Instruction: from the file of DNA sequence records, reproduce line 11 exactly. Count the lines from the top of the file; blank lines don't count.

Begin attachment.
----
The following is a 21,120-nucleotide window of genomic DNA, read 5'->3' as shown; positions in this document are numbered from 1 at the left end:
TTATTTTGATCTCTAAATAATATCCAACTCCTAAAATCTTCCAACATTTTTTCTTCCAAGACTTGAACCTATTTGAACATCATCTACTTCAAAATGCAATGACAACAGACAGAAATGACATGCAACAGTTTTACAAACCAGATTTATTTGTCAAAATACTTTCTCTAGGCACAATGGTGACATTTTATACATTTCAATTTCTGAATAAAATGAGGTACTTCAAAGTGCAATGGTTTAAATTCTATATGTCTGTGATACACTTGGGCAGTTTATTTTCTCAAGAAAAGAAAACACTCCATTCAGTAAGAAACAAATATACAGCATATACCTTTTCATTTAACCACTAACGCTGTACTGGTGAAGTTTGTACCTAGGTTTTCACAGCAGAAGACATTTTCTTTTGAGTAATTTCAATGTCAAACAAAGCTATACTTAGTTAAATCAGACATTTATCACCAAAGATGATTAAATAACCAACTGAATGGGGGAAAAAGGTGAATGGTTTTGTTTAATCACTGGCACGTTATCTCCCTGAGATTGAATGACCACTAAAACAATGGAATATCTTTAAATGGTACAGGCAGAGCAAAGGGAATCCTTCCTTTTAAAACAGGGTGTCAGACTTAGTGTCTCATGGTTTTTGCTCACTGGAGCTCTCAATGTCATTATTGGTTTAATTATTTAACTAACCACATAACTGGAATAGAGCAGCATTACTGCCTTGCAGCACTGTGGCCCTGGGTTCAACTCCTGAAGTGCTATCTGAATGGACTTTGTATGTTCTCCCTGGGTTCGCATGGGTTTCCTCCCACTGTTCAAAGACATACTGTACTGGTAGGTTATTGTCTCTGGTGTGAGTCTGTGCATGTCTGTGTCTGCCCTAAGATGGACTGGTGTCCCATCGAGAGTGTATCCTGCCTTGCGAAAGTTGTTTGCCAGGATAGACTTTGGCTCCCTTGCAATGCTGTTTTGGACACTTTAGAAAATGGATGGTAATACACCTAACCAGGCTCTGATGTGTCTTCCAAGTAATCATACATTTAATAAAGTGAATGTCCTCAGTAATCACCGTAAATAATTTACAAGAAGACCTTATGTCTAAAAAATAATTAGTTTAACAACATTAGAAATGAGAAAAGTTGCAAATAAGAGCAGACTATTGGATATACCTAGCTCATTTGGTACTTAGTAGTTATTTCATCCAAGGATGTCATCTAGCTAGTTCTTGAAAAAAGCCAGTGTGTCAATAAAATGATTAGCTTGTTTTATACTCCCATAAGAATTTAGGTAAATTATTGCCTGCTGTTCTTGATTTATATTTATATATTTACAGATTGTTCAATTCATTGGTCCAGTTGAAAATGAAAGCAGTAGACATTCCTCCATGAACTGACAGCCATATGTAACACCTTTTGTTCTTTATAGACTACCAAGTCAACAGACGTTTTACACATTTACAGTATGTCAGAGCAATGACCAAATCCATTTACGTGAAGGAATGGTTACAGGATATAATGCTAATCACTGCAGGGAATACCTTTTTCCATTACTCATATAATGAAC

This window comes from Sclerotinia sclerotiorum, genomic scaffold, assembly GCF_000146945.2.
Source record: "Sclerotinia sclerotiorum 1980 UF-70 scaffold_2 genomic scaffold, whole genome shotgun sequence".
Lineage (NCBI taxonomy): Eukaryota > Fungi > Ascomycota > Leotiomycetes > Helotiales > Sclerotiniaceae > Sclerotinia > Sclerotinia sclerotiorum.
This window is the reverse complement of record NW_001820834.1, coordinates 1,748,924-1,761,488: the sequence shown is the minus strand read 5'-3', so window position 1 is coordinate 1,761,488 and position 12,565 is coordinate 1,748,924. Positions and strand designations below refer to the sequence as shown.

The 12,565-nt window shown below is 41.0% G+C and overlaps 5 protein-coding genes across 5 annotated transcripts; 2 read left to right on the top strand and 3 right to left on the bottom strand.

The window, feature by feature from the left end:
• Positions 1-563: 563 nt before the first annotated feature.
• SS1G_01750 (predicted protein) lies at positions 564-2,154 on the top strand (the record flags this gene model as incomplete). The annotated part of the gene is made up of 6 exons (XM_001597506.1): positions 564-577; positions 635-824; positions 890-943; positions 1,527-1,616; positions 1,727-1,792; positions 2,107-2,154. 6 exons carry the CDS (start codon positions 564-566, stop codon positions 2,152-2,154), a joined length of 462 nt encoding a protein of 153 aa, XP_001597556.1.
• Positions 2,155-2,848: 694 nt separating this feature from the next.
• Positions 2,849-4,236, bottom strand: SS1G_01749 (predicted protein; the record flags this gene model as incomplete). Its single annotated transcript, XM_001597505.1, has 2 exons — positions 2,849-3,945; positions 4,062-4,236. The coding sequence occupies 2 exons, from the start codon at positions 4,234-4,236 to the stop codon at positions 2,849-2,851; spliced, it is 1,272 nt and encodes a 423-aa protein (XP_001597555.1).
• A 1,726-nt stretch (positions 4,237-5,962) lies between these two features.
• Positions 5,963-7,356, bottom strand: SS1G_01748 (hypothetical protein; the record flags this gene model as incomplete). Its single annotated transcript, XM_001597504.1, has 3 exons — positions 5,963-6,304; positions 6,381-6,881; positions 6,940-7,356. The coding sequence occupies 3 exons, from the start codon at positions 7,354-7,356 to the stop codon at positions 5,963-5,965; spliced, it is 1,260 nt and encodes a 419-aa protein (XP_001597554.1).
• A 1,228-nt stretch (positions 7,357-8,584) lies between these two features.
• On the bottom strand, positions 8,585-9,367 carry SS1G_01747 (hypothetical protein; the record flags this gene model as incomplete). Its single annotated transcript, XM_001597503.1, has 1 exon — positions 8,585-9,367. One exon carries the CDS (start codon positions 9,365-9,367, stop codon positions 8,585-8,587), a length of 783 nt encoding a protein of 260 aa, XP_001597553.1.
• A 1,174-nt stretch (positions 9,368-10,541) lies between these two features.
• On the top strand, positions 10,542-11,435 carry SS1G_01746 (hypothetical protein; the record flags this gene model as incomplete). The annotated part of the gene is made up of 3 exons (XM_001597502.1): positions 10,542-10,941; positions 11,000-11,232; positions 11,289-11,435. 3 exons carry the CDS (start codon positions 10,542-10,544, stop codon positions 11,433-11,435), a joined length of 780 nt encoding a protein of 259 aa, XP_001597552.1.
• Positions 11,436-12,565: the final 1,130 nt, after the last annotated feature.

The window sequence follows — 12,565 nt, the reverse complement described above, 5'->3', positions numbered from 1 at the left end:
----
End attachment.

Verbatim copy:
• Positions 2,155-2,848: 694 nt separating this feature from the next.